Figure 2: The average bar likelihood shown with coloured contoured bins for the specific SFR (SFR with respect to the the total mass of the galaxy) against (i) the mass of the galaxy, (ii) the Sérsic index (a measure of whether a galaxy is disc (log n > 0.4) or bulge (log n < 0.4) dominated and (iii) the central surface stellar mass density. This shows an anti-correlation of $p_{bar}$ with the specific star formation rate. The SSFR can be taken as a proxy for the amount of gas available for star formation so the underlying relationship that this plot suggests, is that bar likelihood will increase for decreasing gas fraction.

Bars become longer over time as they transfer angular momentum from the bar to the outer disc or bulge. In order to determine whether the trends seen in Figure 2 are due to the evolution of the bars or the likelihood of bar formation in a galaxy, the authors also considered how the properties studied above were affected by the length of the bar in a galaxy. They calculate this by defining a property $L_{sbar}$, a scaled bar length as the measured length of the bar divided by a measure of disc size. This is plotted in Figure 3 (Figure 4 in this paper) against the total mass, the Sérsic index and the central mass density of the galaxies. with the population once again split into star forming (log SSFR >-11 $yr^{-1}$) and quiescent (log SSFR < -11 $yr^{-1}$) galaxies.

Figure 3: The average (in bins of ~ 100 galaxies) length of a galaxy bar ($L_{sbar}$) against (i) the mass of the galaxy, (ii) the Sérsic index and (iii) the central surface stellar mass density for both the star forming and quiescent population of galaxies.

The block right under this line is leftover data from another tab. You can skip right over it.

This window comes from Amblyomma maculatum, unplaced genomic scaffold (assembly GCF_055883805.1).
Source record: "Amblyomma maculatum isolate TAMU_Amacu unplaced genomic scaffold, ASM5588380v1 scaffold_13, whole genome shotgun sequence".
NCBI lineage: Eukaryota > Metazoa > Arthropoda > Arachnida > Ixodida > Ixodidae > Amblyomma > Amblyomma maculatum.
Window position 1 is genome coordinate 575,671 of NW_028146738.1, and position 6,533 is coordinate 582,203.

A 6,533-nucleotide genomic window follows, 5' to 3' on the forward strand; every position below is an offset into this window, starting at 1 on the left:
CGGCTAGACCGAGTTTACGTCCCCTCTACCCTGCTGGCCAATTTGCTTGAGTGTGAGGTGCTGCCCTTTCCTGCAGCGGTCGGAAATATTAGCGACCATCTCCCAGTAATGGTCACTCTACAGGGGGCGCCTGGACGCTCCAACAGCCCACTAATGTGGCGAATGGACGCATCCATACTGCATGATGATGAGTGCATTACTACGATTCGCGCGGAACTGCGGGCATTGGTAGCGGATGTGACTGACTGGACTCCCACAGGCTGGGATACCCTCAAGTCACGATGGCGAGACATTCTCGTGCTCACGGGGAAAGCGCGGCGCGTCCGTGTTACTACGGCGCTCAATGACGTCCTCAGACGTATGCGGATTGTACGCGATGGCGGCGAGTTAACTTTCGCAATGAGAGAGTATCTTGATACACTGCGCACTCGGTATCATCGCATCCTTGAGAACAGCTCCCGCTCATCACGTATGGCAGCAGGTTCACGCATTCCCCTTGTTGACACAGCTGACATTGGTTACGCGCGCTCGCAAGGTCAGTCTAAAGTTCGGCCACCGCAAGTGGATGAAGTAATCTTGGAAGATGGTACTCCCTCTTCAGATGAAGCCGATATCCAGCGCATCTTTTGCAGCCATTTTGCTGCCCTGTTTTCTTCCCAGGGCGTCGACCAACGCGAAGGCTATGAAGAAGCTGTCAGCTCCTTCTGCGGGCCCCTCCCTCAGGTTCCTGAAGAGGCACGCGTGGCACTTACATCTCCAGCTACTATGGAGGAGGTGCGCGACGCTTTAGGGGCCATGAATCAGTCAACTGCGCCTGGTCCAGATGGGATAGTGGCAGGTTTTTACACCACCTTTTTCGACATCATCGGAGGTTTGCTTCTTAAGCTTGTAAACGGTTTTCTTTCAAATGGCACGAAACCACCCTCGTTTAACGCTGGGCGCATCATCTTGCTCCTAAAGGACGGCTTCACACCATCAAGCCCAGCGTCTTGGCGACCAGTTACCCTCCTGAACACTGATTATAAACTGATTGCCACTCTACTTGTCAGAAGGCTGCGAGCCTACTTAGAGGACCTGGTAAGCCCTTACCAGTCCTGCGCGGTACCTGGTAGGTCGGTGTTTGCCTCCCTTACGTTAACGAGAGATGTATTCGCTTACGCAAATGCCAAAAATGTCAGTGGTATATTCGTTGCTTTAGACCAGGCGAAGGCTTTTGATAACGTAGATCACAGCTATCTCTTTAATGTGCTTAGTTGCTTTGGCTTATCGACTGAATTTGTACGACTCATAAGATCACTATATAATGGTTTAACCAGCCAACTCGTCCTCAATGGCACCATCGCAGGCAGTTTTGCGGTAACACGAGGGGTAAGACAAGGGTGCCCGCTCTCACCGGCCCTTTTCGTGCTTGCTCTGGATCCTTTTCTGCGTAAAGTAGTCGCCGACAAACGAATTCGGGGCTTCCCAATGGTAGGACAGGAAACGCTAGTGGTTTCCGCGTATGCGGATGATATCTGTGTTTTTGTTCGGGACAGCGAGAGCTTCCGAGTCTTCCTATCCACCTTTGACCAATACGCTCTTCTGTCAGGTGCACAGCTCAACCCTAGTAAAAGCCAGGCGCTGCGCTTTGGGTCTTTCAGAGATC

As before, Figure 3 shows that the trend in the star forming galaxies is for an increase in $L_{sbar}$ for massive galaxies which are more bulge dominated with a higher central mass density. However, for the quiescent population of galaxies, $L_{sbar}$ decreases for increasing galactic mass, increases up to certain values for log n and $log \ \Sigma_{1 kpc}^{*}$ and after which the trend reverses.

The authors argue that this correlation between $p_{bar}$ and $L_{sbar}$ within the inner galactic structure of star forming galaxies is evidence not only for the existence of secular evolution but also for the role of ongoing secular processes in the evolution of disc galaxies. Furthermore, they argue since the highest values of $p_{bar}$ are found amongst the quiescent galaxies (with log n ~ 0.4) that bars must play a role in turning these galaxies quiescent; in other words, that a bar is quenching star formation in these galaxies (rather than an increase in star formation which has been argued previously). They suggest that this process could occur if the bar funneled most of the gas within a galaxy, which is available for star formation, into the central regions, causing a brief burst of star formation whilst starving the majority of the outer regions. This evidence becomes another piece of the puzzle that is our current understanding of the processes driving galactic evolution.

*Would you like to be a Citizen Scientist too? Help out these authors and many others at www.zooniverse.org